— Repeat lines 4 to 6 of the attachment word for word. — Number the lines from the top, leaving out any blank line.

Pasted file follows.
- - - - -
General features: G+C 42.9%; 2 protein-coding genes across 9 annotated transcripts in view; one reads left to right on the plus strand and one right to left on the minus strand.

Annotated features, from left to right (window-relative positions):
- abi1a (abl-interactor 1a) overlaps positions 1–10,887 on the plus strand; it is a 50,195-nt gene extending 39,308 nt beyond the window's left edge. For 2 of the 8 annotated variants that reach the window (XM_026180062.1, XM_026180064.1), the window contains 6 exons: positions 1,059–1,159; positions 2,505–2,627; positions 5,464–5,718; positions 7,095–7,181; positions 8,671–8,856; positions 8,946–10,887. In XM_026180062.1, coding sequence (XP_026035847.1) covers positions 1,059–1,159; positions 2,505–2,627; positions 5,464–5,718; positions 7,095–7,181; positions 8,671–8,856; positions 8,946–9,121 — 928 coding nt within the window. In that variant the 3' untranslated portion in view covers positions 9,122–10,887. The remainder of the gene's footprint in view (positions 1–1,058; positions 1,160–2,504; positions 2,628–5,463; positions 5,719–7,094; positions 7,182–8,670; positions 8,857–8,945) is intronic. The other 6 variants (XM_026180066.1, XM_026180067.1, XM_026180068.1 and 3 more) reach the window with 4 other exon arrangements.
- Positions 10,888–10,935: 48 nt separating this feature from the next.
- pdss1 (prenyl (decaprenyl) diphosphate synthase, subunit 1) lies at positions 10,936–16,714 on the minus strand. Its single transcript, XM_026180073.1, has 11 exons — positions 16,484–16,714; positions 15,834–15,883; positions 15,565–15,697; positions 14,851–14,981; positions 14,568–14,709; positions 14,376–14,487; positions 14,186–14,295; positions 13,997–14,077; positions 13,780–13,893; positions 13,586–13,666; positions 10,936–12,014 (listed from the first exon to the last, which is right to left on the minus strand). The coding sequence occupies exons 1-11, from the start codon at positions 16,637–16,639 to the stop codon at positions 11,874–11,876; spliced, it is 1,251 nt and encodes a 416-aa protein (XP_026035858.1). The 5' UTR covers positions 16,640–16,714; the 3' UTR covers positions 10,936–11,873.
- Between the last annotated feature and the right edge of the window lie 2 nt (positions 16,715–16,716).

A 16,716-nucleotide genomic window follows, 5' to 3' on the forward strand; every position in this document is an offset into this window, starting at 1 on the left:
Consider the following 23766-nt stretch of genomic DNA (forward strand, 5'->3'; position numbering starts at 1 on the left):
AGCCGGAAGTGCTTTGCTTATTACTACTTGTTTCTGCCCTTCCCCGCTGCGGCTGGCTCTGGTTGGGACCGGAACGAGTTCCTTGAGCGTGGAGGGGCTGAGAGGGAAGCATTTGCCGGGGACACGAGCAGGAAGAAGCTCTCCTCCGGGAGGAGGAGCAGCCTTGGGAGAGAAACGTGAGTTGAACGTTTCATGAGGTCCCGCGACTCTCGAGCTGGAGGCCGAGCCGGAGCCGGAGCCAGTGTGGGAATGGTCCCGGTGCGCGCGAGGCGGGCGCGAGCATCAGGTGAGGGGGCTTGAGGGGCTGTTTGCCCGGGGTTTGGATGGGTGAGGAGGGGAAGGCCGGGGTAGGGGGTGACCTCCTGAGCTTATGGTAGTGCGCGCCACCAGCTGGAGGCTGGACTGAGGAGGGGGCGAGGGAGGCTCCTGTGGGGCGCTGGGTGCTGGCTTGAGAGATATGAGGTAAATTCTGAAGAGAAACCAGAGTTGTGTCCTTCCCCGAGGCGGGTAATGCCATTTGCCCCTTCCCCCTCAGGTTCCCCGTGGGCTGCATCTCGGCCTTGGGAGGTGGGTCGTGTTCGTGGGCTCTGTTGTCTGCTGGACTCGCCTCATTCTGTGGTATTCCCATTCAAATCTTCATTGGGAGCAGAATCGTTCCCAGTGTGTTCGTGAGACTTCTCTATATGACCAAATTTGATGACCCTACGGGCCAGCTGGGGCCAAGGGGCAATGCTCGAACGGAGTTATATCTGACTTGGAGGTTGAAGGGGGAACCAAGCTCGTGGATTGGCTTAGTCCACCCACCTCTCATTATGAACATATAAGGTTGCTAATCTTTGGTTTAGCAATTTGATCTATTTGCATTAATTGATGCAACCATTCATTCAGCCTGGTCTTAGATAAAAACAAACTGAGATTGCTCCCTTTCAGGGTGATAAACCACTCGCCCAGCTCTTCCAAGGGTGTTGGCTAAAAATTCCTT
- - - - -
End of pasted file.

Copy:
- Positions 10,888–10,935: 48 nt separating this feature from the next.
- pdss1 (prenyl (decaprenyl) diphosphate synthase, subunit 1) lies at positions 10,936–16,714 on the minus strand. Its single transcript, XM_026180073.1, has 11 exons — positions 16,484–16,714; positions 15,834–15,883; positions 15,565–15,697; positions 14,851–14,981; positions 14,568–14,709; positions 14,376–14,487; positions 14,186–14,295; positions 13,997–14,077; positions 13,780–13,893; positions 13,586–13,666; positions 10,936–12,014 (listed from the first exon to the last, which is right to left on the minus strand). The coding sequence occupies exons 1-11, from the start codon at positions 16,637–16,639 to the stop codon at positions 11,874–11,876; spliced, it is 1,251 nt and encodes a 416-aa protein (XP_026035858.1). The 5' UTR covers positions 16,640–16,714; the 3' UTR covers positions 10,936–11,873.
- Between the last annotated feature and the right edge of the window lie 2 nt (positions 16,715–16,716).